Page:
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2014 AT NOBO gear list
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Ozzy McKinney
(PorcupinePhobia) - F

Locale: PNW
bugs? on 10/25/2013 01:41:13 MDT Print View

no bug protection in your shelter/sleep system? I've heard too many AT tick/spider stories to go sans-bivy.

Allen Butts
(butts0989) - F - MLife

Locale: Northern Rockies
Re: bugs? on 10/25/2013 07:50:36 MDT Print View

For now I am not going to bring a bivy, although i have been considering it. I have had a couple of friends do it with just a tarp and be ok, but maybe picking up a misquito headnet wouldnt be a bad idea....

Brian Lewis
(brianle) - F

Locale: Pacific NW
re: 2014 AT NOBO gear list on 10/25/2013 09:13:08 MDT Print View

I don't see that it's worth switching backpacks, but the options you're using seem great to me. I bought a ULA Circuit about halfway along the AT when my old backpack was wearing out and had it mailed to me --- that worked fine and that's still my go-to pack now.

I don't recall specs on the thermarest xlite but wonder if that's enough R-value for a March 15th start. It really depends on the snow year. I started in late Feb in 2010, a high snow year in the south, and used a combination of first generation neo-air plus two GG thinlight pads (one 1/4", one 1/8"). That allowed me to mail home thinlight pads as appropriate, and was warm enough, but just barely on the nights when temps were down into the teens. Similarly a WM 20F rated down bag was just enough combined with down booties and a MB down parka.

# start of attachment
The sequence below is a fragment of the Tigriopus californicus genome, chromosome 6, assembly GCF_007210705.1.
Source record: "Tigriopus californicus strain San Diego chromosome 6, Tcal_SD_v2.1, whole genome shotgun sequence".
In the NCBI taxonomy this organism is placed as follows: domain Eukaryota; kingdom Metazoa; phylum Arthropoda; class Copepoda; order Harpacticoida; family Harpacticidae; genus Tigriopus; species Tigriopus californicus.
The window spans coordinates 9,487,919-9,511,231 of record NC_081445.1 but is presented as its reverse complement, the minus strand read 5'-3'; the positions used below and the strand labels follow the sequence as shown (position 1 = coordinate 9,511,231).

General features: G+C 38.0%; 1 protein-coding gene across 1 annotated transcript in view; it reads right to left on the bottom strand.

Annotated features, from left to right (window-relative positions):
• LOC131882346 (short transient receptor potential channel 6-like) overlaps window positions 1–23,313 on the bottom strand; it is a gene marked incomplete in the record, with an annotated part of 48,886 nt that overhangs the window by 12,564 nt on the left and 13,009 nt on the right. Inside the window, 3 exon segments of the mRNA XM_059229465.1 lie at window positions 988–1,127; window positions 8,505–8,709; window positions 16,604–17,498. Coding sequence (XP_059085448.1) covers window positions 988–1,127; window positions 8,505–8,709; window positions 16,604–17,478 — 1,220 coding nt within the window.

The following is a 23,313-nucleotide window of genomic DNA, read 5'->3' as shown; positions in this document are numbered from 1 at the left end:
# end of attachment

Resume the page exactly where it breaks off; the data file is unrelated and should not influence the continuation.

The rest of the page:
There's a big difference in what you need when stopped, in camp, vs. what you need when walking, though this will certainly vary by the individual too. I used a thermawrap vest plus windshirt and that was enough when I was walking. Do prepare for cold wind. Earbags were good for me. I didn't use rain pants, nor want them, but again, metabolisms and "style" vary. I strongly suggest that you get beefy MITTENS, not just gloves. Glove liners are a fine thing in combination with good mittens. Gloves just suck, IMO, when the weather is cold, and for whatever reason I found few to no decent mittens for sale in gear shops along the AT (I lost a mitten along the way and so was looking). Dachsteins if you want the best, PL 400's are good. But something.

I disagree with some earlier comments about pack covers. Where I live, a pack cover is only useful in combination with other stuff, so a poncho works fine. But often on the AT (NOT in the first month or so) it was warm enough that I didn't want any raingear on my upper body, but a lightweight pack cover was nice for the pack itself. Some pack covers are pretty heavy, however; I wouldn't want one of those in any event (and yes, do use a pack liner regardless). But you have a question mark next to pack cover in the second half; if you have a cuben pack cover, keep it for the "second half".